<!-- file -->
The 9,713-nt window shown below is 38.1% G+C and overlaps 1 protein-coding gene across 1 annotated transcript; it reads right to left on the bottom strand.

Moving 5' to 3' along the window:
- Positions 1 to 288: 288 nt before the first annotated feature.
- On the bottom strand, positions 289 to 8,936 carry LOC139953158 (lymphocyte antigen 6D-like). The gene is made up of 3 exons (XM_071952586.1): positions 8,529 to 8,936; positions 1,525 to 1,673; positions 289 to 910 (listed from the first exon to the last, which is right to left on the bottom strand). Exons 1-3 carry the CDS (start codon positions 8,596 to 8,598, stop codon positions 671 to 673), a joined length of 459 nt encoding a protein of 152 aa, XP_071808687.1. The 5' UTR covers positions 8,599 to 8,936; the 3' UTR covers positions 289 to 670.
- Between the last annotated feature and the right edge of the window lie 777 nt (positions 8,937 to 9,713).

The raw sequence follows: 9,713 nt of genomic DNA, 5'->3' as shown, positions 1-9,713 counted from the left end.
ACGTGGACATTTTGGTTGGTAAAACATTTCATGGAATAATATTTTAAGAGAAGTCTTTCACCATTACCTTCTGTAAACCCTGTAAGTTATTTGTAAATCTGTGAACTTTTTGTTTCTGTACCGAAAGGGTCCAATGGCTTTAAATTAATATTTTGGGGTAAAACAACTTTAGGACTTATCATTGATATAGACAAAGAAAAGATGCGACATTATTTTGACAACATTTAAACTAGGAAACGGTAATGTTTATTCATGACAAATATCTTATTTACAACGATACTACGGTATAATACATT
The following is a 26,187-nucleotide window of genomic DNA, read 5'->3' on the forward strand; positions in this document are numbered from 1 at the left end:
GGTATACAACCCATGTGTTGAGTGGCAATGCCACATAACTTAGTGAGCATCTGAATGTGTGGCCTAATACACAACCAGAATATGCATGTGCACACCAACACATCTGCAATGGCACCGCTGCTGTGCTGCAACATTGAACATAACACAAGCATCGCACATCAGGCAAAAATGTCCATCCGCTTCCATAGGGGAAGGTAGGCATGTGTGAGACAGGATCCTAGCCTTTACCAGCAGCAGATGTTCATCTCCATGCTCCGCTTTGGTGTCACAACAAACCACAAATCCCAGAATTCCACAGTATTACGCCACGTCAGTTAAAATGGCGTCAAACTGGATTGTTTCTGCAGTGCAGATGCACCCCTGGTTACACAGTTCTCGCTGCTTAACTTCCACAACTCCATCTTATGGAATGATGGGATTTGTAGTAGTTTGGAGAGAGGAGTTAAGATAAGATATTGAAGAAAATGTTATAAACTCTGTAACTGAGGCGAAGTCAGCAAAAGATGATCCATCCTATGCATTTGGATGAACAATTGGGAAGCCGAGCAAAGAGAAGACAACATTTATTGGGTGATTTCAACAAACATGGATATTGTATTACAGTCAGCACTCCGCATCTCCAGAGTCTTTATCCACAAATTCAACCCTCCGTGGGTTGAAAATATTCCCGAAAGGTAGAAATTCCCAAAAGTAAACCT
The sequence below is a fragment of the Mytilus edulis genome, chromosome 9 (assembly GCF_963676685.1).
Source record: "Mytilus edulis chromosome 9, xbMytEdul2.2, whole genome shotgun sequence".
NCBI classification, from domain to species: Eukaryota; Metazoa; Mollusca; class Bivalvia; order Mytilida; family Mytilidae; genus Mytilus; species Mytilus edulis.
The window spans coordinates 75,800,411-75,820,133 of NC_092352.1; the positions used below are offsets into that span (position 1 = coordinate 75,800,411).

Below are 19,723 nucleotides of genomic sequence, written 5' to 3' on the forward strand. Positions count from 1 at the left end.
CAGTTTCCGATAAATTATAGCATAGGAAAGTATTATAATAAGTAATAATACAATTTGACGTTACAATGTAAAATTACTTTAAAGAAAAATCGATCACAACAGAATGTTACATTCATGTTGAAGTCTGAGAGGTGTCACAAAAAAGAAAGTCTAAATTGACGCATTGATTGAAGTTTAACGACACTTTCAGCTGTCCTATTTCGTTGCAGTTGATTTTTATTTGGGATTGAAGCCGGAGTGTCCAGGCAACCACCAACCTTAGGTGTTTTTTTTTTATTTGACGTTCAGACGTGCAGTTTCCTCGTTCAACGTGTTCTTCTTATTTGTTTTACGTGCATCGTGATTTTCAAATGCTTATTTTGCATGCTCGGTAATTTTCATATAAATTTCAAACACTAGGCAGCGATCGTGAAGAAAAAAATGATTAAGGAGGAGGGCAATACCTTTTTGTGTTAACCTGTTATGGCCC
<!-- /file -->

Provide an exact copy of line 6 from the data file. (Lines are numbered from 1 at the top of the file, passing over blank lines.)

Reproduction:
The raw sequence follows: 9,713 nt of genomic DNA, 5'->3' as shown, positions 1-9,713 counted from the left end.